Professional development and training blog of the Public Relations Society of America (PRSA)
May 9, 2012

Using Reality Advertising to Engage the Latino Community

Taking a page from reality television, brands have been using non-actors to engage their audiences in television commercials. We’ve seen this in the likes of Mitsubishi’s “Ride the Storm” campaign, Domino’s “Show Us Your Pizza” campaign and Chobani’s “Real Love Stories” campaign. However, this isn’t the first we seen of reality commercials — even if they weren’t labeled as such. Remember the “Pepsi Challenge” or McDonald’s Big Mac commercials?

The reality approach to campaigns stems from the desire to connect with audiences in a way that is personal. When you move away from the general market and focus on a more narrow audience, such as the Latino consumer, a number of challenges can arise due to general misunderstandings about that audience. Over the last year, I’ve seen more and more articles that focus on understanding the Latino consumer. With a buying power of $1.1 trillion and a projected growth to $1.3 trillion, Latino consumers are still a very diverse group, and marketing efforts directed toward them must take that into consideration. Previous (and some current) attempts at marketing to Latinos tended to rely on stereotypes, such as this one for Jimmy John’s Gourmet Sandwiches, or Bounty’s “Guacamole” commercial (what is it with little talking dogs, Chihuahua or otherwise, that brands think appeal to Latinos?). There’s more to engaging the Latino consumer than stereotypes and loud music (and talking dogs). But, for various reasons, marketing to Latinos continues to be a challenge, and occasionally, cringe-worthy.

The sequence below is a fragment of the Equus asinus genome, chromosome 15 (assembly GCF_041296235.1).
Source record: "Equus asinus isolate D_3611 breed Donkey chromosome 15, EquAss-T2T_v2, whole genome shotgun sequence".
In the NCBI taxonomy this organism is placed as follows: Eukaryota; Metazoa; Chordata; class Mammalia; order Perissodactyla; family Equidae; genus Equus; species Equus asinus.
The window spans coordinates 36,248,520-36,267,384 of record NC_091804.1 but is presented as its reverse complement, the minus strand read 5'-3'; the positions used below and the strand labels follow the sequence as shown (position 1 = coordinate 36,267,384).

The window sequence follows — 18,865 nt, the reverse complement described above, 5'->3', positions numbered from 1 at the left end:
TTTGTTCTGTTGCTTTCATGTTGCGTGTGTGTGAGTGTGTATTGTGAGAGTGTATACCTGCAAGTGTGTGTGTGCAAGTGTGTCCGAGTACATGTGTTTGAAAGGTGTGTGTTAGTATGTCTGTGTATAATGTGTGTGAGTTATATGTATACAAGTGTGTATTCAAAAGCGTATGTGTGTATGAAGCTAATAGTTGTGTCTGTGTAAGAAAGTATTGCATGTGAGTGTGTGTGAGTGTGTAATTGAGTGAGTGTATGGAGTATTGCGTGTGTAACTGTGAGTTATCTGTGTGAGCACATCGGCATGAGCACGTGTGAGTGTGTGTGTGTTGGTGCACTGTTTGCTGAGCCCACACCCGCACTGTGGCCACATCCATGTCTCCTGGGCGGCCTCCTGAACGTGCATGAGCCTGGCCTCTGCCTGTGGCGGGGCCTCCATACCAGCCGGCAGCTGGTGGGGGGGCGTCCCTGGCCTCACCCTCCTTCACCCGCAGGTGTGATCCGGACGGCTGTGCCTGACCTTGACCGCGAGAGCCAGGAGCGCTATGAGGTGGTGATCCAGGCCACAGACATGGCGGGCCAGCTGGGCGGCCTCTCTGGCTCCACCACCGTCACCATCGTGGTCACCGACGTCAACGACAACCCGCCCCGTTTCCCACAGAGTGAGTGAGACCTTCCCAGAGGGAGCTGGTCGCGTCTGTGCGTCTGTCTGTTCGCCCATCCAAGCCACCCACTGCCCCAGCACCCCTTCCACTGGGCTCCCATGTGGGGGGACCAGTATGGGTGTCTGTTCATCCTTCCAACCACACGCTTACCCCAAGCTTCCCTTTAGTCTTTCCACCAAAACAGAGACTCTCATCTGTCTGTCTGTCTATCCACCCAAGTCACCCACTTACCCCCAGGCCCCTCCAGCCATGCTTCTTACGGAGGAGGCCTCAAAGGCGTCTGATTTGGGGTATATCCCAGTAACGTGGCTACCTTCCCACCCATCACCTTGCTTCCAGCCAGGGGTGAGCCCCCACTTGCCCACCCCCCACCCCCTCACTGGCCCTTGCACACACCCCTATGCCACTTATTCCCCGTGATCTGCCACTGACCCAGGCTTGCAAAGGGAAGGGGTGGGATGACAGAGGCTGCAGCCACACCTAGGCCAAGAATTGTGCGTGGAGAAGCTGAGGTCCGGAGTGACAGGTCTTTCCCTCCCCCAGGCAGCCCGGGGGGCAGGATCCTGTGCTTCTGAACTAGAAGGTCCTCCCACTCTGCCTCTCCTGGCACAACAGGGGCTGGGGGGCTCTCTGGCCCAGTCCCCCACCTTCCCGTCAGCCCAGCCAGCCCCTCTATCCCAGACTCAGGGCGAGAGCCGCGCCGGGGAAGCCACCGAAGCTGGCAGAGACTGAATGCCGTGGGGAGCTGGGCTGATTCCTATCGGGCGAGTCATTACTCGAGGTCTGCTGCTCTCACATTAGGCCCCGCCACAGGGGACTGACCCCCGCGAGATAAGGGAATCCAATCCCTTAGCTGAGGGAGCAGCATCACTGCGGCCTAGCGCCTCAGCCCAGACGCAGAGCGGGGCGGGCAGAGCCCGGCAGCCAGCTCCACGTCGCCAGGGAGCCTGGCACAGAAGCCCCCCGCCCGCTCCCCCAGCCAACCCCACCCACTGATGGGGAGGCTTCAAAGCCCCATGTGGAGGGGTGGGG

In H&R Block’s recent campaign to engage Latinos across the country, the approach was more thoughtful, taking into consideration the challenges of working with the various Latino markets across the country. Last month, I attended Hispanicize 2012 in Miami, Fla., where I sat in on the session, “Why Not Do It For Real?: Reality Advertising and the Latino Consumer,” led by Stacy Pagán, a management supervisor at MARCA, Joseph Ramirez, public relations director at MARCA, and Diane Barkeley, director of Latino and Multicultural Markets at H&R Block. Pagán’s team worked closely with client H&R Block to raise its profile among Latino audiences nationwide. MARCA, a full-service advertising, marketing and public relations agency, worked with documentary filmmaker Nicolás Entel for the last two years to develop “reality advertising” television spots.

“Reality advertising is a trust-based approach where you rely on real people — not actors — in real situations to convey your brand message,” said Pagán, who led the H&R Block account at the agency. “Our goal is to earn trust by putting magic moments on camera right as they happen.”

With H&R Block, those magic moments meant surprising subjects with big refund checks at home or work, capturing their reactions on camera in real time. The commercials were filmed in New York, Los Angeles and San Antonio, and feature Latinos from various backgrounds, including a schoolteacher, social worker and legal assistant.

I spoke with Pagán about the challenges of working with Latino communities from three distinctly different regions. We also spoke about the challenges of finding the right director who not only had to work around the reality concept, but also capture the essence of surprise and excitement from non-actors. She also identifies the outcomes of the campaign, and how they hope to extend the campaign in 2013.

Diane Gomez is public relations manager at PRSA, and will soon move over to their marketing department as associate director. Hispanicize 2012 was held April 10-13, and is the iconic annual event for Latino trendsetters and newsmakers in social media, marketing, entertainment and innovation. PRSA is a 2012 partner.

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